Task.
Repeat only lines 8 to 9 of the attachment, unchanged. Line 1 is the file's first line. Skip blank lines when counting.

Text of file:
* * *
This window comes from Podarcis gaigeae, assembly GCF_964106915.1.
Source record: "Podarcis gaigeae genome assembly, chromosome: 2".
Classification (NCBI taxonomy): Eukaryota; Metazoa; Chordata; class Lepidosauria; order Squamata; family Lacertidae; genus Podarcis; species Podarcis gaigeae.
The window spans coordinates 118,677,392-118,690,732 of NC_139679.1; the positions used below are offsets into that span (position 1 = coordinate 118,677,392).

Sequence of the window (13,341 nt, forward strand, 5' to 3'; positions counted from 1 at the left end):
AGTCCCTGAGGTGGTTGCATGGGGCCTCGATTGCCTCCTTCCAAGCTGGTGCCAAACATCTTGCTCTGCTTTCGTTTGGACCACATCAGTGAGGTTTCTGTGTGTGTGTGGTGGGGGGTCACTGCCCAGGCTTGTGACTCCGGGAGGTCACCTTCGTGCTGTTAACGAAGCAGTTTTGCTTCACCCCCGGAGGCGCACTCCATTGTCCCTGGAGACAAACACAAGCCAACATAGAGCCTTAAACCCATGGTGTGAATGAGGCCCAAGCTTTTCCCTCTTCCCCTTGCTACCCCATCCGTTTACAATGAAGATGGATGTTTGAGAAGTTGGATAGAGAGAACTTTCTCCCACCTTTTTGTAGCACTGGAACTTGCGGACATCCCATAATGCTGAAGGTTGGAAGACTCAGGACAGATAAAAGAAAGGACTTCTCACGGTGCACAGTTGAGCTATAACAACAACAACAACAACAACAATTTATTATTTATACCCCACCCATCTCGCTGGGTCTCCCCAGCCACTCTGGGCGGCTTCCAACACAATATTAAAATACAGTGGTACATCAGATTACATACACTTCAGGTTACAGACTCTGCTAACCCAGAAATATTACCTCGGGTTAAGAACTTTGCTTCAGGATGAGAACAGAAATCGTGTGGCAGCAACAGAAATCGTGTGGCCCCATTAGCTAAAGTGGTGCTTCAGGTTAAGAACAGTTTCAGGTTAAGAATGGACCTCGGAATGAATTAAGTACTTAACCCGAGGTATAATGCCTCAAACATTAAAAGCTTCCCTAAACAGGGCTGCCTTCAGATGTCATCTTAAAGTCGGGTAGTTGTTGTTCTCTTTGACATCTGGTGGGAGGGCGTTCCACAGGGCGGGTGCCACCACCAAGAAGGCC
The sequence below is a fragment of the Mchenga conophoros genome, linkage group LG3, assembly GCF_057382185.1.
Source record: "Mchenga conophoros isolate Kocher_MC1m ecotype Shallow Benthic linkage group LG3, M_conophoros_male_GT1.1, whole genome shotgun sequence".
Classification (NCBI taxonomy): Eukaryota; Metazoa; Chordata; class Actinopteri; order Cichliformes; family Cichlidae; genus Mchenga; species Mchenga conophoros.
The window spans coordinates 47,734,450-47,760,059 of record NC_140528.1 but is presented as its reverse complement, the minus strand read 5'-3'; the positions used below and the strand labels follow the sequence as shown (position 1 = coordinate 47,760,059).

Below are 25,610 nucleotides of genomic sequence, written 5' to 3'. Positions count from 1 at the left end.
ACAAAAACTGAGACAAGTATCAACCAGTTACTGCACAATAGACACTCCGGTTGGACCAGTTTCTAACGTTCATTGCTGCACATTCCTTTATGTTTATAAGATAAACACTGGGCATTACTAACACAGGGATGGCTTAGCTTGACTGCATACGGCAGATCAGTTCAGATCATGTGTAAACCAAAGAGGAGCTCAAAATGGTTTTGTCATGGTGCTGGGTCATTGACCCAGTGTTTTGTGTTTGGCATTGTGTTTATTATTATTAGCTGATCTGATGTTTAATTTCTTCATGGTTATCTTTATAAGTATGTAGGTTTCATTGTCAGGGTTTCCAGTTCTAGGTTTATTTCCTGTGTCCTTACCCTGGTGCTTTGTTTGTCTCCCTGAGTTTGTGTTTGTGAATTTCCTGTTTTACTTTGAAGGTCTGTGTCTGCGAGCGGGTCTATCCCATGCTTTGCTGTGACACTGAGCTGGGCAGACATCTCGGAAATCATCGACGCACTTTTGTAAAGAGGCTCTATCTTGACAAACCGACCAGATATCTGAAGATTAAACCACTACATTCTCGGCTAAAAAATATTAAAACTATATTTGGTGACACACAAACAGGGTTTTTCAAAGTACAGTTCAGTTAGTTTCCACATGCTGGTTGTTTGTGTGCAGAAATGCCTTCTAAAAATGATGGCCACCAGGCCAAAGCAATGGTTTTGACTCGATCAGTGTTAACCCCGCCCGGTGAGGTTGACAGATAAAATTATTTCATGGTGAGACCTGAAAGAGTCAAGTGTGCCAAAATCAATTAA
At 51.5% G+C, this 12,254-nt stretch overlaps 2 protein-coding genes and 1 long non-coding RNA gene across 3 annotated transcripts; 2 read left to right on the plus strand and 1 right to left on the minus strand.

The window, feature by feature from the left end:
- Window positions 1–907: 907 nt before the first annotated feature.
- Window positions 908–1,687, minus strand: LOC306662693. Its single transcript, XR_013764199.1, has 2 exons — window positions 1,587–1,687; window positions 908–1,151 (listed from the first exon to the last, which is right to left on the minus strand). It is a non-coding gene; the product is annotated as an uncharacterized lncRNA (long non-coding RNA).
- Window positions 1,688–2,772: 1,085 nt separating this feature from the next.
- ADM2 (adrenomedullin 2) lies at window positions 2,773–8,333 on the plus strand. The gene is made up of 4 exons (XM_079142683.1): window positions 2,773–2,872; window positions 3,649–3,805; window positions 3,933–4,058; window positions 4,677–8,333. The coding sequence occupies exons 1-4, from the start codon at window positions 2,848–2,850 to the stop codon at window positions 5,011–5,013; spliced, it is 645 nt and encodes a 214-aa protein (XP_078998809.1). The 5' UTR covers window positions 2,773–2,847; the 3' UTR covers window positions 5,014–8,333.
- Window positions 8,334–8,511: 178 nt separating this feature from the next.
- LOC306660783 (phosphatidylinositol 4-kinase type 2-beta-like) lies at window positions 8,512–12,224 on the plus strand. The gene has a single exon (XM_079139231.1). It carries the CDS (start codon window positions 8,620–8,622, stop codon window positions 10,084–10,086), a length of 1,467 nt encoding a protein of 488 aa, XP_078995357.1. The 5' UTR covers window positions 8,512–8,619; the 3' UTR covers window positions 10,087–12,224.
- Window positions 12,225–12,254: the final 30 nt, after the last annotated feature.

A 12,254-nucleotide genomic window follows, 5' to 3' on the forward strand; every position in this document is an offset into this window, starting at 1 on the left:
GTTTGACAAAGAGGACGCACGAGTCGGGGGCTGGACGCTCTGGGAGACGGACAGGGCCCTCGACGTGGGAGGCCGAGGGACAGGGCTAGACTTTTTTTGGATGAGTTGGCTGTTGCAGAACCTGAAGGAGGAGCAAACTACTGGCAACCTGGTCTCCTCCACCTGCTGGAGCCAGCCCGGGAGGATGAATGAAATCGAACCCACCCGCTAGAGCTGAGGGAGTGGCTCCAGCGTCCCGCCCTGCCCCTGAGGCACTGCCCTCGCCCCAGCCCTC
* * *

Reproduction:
Source record: "Mchenga conophoros isolate Kocher_MC1m ecotype Shallow Benthic linkage group LG3, M_conophoros_male_GT1.1, whole genome shotgun sequence".
Classification (NCBI taxonomy): Eukaryota; Metazoa; Chordata; class Actinopteri; order Cichliformes; family Cichlidae; genus Mchenga; species Mchenga conophoros.